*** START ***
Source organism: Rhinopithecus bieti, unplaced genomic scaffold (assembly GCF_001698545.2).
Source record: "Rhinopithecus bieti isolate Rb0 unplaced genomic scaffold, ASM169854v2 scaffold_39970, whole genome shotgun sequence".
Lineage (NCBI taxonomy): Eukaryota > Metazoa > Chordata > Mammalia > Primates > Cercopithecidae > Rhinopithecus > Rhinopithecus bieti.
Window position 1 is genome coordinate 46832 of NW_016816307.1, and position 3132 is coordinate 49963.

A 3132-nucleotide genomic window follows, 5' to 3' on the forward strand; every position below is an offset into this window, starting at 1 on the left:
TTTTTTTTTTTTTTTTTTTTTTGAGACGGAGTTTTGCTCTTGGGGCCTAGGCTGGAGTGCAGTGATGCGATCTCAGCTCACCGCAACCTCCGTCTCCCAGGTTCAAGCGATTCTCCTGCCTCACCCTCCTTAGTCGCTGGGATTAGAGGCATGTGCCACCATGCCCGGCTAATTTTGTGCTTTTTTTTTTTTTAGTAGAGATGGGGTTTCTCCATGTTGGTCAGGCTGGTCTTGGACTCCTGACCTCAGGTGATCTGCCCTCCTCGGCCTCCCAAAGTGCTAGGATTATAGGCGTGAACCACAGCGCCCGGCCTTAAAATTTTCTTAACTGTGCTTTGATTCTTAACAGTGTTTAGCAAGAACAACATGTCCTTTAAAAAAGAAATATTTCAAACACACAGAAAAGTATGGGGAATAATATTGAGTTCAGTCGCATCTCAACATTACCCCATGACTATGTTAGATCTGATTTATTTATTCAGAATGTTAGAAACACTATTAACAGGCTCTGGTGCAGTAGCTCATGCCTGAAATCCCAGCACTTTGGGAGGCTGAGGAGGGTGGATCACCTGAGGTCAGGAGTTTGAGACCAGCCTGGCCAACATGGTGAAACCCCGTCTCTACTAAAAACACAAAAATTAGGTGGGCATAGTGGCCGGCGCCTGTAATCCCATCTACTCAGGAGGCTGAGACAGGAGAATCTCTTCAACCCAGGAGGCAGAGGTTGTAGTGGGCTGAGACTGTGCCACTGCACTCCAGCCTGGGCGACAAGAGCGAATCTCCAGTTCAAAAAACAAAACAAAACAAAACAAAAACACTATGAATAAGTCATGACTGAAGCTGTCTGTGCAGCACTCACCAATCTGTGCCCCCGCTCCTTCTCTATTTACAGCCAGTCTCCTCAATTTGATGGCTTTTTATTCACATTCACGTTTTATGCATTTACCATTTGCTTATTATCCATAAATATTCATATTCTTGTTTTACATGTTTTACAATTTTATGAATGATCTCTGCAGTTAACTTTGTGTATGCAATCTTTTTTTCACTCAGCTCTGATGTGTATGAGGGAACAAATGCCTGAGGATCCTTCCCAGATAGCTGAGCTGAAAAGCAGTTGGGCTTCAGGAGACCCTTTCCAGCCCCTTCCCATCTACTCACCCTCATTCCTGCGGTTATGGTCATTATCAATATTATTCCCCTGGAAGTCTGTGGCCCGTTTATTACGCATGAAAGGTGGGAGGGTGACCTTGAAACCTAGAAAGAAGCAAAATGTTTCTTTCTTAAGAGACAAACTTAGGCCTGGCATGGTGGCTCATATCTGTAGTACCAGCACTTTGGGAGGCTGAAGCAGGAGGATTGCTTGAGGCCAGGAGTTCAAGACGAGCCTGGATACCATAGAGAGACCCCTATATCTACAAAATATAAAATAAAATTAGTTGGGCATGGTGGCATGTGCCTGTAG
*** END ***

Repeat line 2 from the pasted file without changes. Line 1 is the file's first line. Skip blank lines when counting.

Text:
Source record: "Rhinopithecus bieti isolate Rb0 unplaced genomic scaffold, ASM169854v2 scaffold_39970, whole genome shotgun sequence".